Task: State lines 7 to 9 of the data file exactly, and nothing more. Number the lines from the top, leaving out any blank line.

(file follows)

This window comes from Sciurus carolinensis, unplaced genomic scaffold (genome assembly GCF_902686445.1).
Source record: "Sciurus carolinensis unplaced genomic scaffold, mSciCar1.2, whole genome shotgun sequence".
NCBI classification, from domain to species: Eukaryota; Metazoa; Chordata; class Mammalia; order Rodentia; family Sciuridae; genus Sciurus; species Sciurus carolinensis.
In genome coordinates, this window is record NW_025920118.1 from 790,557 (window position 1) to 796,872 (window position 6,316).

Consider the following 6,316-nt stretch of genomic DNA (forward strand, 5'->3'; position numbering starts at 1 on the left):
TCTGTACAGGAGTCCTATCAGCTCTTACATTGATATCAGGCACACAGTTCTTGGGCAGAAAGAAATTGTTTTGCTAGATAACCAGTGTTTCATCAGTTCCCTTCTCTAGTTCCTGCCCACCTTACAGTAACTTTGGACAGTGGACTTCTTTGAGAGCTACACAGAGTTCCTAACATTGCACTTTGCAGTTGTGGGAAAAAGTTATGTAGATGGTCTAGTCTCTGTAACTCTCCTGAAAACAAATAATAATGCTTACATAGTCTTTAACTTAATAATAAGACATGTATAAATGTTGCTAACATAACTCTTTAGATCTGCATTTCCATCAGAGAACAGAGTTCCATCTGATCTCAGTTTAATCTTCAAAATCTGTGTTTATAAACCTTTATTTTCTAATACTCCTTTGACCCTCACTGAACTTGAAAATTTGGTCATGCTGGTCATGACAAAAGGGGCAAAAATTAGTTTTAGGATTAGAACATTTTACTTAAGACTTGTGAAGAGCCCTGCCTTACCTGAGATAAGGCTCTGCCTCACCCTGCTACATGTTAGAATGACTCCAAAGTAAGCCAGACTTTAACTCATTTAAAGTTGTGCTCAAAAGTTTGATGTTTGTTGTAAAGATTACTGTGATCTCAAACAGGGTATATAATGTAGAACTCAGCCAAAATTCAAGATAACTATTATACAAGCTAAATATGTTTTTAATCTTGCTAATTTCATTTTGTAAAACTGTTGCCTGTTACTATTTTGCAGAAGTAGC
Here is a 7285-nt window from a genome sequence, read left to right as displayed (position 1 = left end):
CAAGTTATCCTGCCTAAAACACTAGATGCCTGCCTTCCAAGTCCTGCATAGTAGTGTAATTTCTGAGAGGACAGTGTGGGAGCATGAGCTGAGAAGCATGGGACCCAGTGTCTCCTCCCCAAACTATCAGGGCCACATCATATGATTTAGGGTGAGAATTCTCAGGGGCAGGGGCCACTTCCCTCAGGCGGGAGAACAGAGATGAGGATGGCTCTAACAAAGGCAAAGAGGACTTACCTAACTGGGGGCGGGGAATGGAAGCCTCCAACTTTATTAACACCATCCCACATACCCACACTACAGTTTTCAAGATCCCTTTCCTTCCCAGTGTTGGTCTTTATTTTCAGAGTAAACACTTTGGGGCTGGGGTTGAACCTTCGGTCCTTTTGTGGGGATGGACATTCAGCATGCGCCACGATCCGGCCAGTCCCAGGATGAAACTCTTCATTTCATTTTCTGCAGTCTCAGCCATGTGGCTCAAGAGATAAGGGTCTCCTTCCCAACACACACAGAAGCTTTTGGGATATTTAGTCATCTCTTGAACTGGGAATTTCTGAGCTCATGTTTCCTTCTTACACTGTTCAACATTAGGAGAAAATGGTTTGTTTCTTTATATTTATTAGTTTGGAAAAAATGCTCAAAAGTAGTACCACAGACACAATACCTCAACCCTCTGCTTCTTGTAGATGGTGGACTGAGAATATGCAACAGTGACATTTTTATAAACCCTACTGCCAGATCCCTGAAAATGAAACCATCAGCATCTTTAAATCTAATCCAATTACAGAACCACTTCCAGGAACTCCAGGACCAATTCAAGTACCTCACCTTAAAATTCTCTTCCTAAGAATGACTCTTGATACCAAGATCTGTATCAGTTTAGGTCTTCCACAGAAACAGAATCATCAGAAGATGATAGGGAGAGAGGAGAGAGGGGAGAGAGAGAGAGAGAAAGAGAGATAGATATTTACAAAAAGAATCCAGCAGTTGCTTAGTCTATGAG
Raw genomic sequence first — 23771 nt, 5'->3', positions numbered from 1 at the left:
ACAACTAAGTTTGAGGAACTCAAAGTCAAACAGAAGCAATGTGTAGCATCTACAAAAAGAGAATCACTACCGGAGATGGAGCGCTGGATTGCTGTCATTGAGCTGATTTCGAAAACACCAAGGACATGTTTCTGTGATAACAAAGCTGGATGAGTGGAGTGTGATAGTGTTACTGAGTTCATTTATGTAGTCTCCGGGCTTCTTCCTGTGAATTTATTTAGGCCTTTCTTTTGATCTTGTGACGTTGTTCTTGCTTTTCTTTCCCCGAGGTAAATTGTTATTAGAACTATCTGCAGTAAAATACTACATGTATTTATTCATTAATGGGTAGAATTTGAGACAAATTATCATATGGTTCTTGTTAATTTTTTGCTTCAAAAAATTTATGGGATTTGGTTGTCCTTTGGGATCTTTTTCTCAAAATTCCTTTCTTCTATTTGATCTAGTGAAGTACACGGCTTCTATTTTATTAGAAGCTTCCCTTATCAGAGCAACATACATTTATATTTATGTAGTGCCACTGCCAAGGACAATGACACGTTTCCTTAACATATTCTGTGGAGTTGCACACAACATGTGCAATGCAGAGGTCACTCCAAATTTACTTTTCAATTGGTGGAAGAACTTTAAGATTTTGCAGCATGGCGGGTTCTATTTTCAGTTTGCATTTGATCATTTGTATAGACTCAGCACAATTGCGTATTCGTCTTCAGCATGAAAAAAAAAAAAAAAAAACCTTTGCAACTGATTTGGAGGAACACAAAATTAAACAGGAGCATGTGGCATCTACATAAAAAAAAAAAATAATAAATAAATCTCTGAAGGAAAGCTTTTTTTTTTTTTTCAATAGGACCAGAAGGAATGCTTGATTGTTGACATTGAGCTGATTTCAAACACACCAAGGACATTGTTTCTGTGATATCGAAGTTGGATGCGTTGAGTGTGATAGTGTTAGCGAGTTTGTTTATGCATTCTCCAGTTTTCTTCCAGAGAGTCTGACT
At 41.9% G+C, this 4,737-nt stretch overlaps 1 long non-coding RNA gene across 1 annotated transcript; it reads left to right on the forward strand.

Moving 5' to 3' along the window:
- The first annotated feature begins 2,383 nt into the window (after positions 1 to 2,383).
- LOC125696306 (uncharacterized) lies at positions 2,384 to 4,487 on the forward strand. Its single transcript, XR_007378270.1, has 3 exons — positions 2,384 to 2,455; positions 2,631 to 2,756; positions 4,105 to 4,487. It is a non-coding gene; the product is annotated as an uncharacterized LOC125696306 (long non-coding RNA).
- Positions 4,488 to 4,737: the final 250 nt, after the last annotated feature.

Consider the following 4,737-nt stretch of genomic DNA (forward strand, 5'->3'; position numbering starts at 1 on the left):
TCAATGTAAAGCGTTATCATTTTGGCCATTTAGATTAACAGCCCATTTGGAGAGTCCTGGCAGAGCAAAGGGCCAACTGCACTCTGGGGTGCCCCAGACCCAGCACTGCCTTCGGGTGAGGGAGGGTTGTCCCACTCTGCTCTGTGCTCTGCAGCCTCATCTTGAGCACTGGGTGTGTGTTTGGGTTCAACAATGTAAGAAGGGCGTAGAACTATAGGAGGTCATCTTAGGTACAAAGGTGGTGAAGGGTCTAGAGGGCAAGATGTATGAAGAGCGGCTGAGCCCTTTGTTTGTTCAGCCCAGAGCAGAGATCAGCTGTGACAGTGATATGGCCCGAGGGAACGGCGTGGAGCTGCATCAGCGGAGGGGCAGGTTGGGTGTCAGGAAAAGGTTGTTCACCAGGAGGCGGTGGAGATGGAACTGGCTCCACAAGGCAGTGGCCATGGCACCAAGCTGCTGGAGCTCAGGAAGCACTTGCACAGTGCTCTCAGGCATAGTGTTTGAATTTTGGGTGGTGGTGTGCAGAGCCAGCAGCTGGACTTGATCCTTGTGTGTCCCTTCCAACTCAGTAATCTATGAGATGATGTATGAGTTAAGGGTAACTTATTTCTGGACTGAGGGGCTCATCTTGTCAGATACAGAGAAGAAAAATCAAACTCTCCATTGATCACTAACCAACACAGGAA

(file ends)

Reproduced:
Here is a 7285-nt window from a genome sequence, read left to right as displayed (position 1 = left end):
CAAGTTATCCTGCCTAAAACACTAGATGCCTGCCTTCCAAGTCCTGCATAGTAGTGTAATTTCTGAGAGGACAGTGTGGGAGCATGAGCTGAGAAGCATGGGACCCAGTGTCTCCTCCCCAAACTATCAGGGCCACATCATATGATTTAGGGTGAGAATTCTCAGGGGCAGGGGCCACTTCCCTCAGGCGGGAGAACAGAGATGAGGATGGCTCTAACAAAGGCAAAGAGGACTTACCTAACTGGGGGCGGGGAATGGAAGCCTCCAACTTTATTAACACCATCCCACATACCCACACTACAGTTTTCAAGATCCCTTTCCTTCCCAGTGTTGGTCTTTATTTTCAGAGTAAACACTTTGGGGCTGGGGTTGAACCTTCGGTCCTTTTGTGGGGATGGACATTCAGCATGCGCCACGATCCGGCCAGTCCCAGGATGAAACTCTTCATTTCATTTTCTGCAGTCTCAGCCATGTGGCTCAAGAGATAAGGGTCTCCTTCCCAACACACACAGAAGCTTTTGGGATATTTAGTCATCTCTTGAACTGGGAATTTCTGAGCTCATGTTTCCTTCTTACACTGTTCAACATTAGGAGAAAATGGTTTGTTTCTTTATATTTATTAGTTTGGAAAAAATGCTCAAAAGTAGTACCACAGACACAATACCTCAACCCTCTGCTTCTTGTAGATGGTGGACTGAGAATATGCAACAGTGACATTTTTATAAACCCTACTGCCAGATCCCTGAAAATGAAACCATCAGCATCTTTAAATCTAATCCAATTACAGAACCACTTCCAGGAACTCCAGGACCAATTCAAGTACCTCACCTTAAAATTCTCTTCCTAAGAATGACTCTTGATACCAAGATCTGTATCAGTTTAGGTCTTCCACAGAAACAGAATCATCAGAAGATGATAGGGAGAGAGGAGAGAGGGGAGAGAGAGAGAGAGAAAGAGAGATAGATATTTACAAAAAGAATCCAGCAGTTGCTTAGTCTATGAG
Raw genomic sequence first — 23771 nt, 5'->3', positions numbered from 1 at the left: